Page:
GEORGETOWN, Pa. – Photos capture the somber dignity and amazing grace of the Amish of Lancaster County as they buried their murdered daughters Thursday.

Preceded by two mounted police officers, horse-drawn hearses led three slow processions of buggies and carriages through the tranquil farmlands – and directly past the killer’s house – to a hilltop graveyard.

Relatives of gunman Charles Roberts kept vigil outside his house, sobbing as the corteges went by. Many of the Amish mourners nodded to them as they passed.

One of the four handmade coffins buried Thursday contained the white-clad body of Marian Fisher, 13, the eldest of the 10 girls shot Monday when Roberts turned a one-room schoolhouse into a slaughterhouse.

Marian faced death with remarkable bravery, according to new details that emerged Thursday after one of five surviving witnesses was removed from a ventilator and could speak again.

“Shoot me first,” the girl told Roberts, bravely offering up her life in an attempt to save her terrified younger classmates.

Then another of the older girls stepped up and said, “You can shoot me second,” according to Mennonite midwife Rita Rhoads.

“They were hoping maybe if they offered themselves, the younger girls would either be saved or rescued in time,” Rhodes said. “It really showed a tremendous amount of courage. It’s really amazing that girls of that age would offer themselves up. I know a lot of adults who wouldn’t do that.”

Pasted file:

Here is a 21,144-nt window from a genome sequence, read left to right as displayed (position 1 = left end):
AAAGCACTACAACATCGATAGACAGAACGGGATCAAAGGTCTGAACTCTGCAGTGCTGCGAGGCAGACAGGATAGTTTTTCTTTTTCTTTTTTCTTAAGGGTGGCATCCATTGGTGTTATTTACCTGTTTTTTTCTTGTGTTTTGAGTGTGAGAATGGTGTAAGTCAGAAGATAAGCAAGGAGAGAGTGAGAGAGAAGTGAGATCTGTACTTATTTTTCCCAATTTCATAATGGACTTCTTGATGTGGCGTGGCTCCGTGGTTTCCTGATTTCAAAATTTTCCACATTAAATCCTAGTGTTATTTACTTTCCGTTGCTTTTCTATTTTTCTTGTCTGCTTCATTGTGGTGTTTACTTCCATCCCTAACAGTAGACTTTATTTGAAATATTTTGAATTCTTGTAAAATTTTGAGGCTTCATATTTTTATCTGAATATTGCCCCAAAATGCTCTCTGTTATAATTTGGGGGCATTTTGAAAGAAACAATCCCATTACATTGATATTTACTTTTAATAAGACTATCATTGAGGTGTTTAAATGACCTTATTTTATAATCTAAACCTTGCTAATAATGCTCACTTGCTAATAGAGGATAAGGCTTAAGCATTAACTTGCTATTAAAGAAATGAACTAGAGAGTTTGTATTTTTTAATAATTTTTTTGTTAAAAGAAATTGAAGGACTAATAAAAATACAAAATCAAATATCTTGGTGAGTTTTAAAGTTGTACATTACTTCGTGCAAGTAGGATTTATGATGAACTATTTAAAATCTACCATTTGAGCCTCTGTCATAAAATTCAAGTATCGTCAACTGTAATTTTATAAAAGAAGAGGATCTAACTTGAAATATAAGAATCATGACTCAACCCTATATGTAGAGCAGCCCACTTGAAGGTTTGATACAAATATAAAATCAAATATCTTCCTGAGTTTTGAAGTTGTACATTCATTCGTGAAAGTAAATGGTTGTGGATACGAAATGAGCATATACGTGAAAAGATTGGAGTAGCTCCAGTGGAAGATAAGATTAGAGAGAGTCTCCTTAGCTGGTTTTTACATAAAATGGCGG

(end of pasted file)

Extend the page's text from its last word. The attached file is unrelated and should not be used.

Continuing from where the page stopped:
She said she heard the account from Marian’s grandfather, Bishop Ruben Fisher, who talked to Marian’s 12-year-old sister Barbie in her hospital bed.

Barbie Fisher also related that after Roberts cleared the schoolhouse of the boys and adults, and tied the 10 trembling girls together by the ankles in a row by the blackboard, he began a rambling discourse.

“At some point, the shooter asked the girls to pray for him. The girls were kind of amazed and surprised by that,” Rhoads said.

Roberts and five of the girls he gunned down died. A sixth – a 6-year-old – was disconnected from life support Wednesday and taken home to die, officials confirmed. The other four remain hospitalized, two of them in very grave condition.

Buried Thursday were Fisher, Naomi Ebersole, 7, and the Miller sisters, 8-year-old Mary and 7-year-old Lena, interred in hand-dug graves near their ancestors. Anna Mae Stoltzfus, 12, will be laid to rest there Friday.

As the dozens of buggies and carriages clopped past in bright October sunshine, many of the black-clad Amish men and women peered at the shuttered Roberts’ house.

Outside the house next door, Lloyd Welk, grandfather of Roberts’ widow, Marie, stood grim-faced, clutching the hand of his wife, Lorraine, as she sat in a green plastic chair. His wife was sobbing.

Marie Roberts’ aunt, Jackie Hess, was also present.

“I felt that I needed to be here. We knew them all,” she said. “It helps us to know that they forgive us.”

Marie Roberts is in seclusion with her three children, Abigail, 7, Bryson, 5, and Carson, 18 months, planning her husband’s funeral. She was invited to attend at least one of yesterday’s ceremonies.

Marie Roberts reached out to Bishop Fisher, asking to meet with the families of the victims.

His response was relief, the midwife Rhoads said.

“He said, “I was hoping they would want to meet with us,”‘ she said.

“I’m sure it will help with the healing process,” Rhoads added. “She’s grieving for the victims’ families. The victims’ families are grieving for her.”



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